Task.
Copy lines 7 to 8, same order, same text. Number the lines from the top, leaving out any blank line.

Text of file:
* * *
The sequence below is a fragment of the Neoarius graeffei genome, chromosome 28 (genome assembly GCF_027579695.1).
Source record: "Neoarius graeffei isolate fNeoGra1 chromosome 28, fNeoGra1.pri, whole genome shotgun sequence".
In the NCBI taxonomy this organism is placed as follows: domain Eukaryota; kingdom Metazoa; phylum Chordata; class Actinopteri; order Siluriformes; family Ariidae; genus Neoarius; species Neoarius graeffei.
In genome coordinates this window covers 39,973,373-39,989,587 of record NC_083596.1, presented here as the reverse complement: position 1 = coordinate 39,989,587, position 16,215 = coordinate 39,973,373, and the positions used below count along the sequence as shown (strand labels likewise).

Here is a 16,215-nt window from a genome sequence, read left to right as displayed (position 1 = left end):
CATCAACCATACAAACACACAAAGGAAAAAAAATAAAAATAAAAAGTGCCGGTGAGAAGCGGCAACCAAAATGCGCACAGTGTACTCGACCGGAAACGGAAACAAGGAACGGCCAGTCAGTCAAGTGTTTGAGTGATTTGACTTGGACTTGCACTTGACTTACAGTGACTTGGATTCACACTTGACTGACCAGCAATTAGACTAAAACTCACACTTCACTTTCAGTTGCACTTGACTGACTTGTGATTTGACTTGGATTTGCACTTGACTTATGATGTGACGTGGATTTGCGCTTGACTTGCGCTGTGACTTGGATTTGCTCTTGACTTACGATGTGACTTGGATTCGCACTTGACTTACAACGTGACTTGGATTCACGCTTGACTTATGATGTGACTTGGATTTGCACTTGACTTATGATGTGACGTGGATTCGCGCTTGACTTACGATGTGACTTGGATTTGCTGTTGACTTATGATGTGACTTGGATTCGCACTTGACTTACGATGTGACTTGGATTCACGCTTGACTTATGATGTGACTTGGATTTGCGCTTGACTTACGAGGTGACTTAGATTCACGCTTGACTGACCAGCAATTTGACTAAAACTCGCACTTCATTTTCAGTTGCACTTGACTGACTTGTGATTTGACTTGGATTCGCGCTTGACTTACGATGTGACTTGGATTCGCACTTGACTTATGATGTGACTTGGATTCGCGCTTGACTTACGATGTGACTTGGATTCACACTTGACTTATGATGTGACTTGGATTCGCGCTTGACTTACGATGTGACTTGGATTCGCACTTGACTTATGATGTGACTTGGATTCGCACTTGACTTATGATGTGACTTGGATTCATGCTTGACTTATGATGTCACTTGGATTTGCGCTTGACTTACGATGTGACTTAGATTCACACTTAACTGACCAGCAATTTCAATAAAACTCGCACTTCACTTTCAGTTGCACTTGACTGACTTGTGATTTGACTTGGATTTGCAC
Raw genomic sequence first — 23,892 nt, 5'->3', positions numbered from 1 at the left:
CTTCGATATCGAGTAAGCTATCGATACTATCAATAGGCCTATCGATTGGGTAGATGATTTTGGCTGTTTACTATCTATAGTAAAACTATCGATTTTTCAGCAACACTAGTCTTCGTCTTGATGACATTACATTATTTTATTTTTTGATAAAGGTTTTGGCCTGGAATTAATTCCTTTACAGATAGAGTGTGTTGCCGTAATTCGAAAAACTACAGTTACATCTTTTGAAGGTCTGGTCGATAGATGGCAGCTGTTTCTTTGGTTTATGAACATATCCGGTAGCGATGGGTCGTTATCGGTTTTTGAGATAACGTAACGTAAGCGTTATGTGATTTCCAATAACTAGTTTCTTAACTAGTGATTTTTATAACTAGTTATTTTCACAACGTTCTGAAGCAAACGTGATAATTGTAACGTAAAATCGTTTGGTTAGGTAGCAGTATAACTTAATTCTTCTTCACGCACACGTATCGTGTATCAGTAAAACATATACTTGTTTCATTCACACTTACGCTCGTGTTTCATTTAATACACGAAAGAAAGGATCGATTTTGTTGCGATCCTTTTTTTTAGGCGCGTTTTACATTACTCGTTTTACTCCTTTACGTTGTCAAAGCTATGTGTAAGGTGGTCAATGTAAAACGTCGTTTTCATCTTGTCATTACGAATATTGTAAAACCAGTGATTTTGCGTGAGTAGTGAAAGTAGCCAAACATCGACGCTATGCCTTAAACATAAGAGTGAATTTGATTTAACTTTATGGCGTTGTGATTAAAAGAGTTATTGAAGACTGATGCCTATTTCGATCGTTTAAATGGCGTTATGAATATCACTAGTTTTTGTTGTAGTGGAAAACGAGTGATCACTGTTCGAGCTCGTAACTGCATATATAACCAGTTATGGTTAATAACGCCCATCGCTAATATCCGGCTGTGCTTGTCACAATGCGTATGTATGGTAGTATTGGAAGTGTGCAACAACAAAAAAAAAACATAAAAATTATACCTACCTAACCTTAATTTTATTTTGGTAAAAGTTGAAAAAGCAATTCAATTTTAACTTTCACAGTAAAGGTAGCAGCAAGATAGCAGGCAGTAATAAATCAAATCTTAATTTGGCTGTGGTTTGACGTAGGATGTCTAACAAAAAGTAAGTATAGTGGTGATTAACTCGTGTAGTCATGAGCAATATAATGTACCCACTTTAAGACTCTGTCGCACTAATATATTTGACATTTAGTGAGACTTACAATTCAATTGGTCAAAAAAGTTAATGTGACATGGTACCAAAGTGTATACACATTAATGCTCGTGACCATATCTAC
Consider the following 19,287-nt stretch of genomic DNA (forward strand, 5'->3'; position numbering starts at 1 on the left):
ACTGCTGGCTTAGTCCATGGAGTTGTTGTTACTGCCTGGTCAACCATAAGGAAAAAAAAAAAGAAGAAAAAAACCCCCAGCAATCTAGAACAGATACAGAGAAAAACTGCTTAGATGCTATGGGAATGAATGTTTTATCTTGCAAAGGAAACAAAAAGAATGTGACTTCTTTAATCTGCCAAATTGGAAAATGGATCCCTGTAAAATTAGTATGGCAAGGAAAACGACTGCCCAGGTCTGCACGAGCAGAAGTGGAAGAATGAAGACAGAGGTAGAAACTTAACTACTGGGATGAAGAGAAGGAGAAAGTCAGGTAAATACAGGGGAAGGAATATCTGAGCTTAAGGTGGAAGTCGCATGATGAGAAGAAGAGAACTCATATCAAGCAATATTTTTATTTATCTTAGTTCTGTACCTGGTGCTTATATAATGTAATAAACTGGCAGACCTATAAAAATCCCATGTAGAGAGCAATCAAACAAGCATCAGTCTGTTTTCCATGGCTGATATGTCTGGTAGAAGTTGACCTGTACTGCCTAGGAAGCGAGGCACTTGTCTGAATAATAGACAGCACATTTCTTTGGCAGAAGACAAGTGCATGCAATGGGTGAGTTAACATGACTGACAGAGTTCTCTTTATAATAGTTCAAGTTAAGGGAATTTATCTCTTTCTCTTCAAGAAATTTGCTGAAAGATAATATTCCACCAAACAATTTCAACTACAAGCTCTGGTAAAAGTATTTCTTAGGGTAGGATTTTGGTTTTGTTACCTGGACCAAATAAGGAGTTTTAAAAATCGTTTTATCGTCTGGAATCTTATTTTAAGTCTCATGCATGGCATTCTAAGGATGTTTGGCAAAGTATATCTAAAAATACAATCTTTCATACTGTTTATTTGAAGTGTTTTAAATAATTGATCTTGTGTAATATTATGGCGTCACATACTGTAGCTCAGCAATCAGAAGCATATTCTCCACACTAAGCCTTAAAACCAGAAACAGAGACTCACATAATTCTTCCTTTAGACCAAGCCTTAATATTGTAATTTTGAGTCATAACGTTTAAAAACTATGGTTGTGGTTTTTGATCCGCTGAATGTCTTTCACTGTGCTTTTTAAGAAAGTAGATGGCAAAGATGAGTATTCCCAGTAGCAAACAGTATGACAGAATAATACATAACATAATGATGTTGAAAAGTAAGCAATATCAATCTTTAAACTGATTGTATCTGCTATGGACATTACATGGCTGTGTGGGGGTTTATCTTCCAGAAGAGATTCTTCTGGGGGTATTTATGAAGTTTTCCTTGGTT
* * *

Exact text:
Raw genomic sequence first — 23,892 nt, 5'->3', positions numbered from 1 at the left:
CTTCGATATCGAGTAAGCTATCGATACTATCAATAGGCCTATCGATTGGGTAGATGATTTTGGCTGTTTACTATCTATAGTAAAACTATCGATTTTTCAGCAACACTAGTCTTCGTCTTGATGACATTACATTATTTTATTTTTTGATAAAGGTTTTGGCCTGGAATTAATTCCTTTACAGATAGAGTGTGTTGCCGTAATTCGAAAAACTACAGTTACATCTTTTGAAGGTCTGGTCGATAGATGGCAGCTGTTTCTTTGGTTTATGAACATATCCGGTAGCGATGGGTCGTTATCGGTTTTTGAGATAACGTAACGTAAGCGTTATGTGATTTCCAATAACTAGTTTCTTAACTAGTGATTTTTATAACTAGTTATTTTCACAACGTTCTGAAGCAAACGTGATAATTGTAACGTAAAATCGTTTGGTTAGGTAGCAGTATAACTTAATTCTTCTTCACGCACACGTATCGTGTATCAGTAAAACATATACTTGTTTCATTCACACTTACGCTCGTGTTTCATTTAATACACGAAAGAAAGGATCGATTTTGTTGCGATCCTTTTTTTTAGGCGCGTTTTACATTACTCGTTTTACTCCTTTACGTTGTCAAAGCTATGTGTAAGGTGGTCAATGTAAAACGTCGTTTTCATCTTGTCATTACGAATATTGTAAAACCAGTGATTTTGCGTGAGTAGTGAAAGTAGCCAAACATCGACGCTATGCCTTAAACATAAGAGTGAATTTGATTTAACTTTATGGCGTTGTGATTAAAAGAGTTATTGAAGACTGATGCCTATTTCGATCGTTTAAATGGCGTTATGAATATCACTAGTTTTTGTTGTAGTGGAAAACGAGTGATCACTGTTCGAGCTCGTAACTGCATATATAACCAGTTATGGTTAATAACGCCCATCGCTAATATCCGGCTGTGCTTGTCACAATGCGTATGTATGGTAGTATTGGAAGTGTGCAACAACAAAAAAAAAACATAAAAATTATACCTACCTAACCTTAATTTTATTTTGGTAAAAGTTGAAAAAGCAATTCAATTTTAACTTTCACAGTAAAGGTAGCAGCAAGATAGCAGGCAGTAATAAATCAAATCTTAATTTGGCTGTGGTTTGACGTAGGATGTCTAACAAAAAGTAAGTATAGTGGTGATTAACTCGTGTAGTCATGAGCAATATAATGTACCCACTTTAAGACTCTGTCGCACTAATATATTTGACATTTAGTGAGACTTACAATTCAATTGGTCAAAAAAGTTAATGTGACATGGTACCAAAGTGTATACACATTAATGCTCGTGACCATATCTAC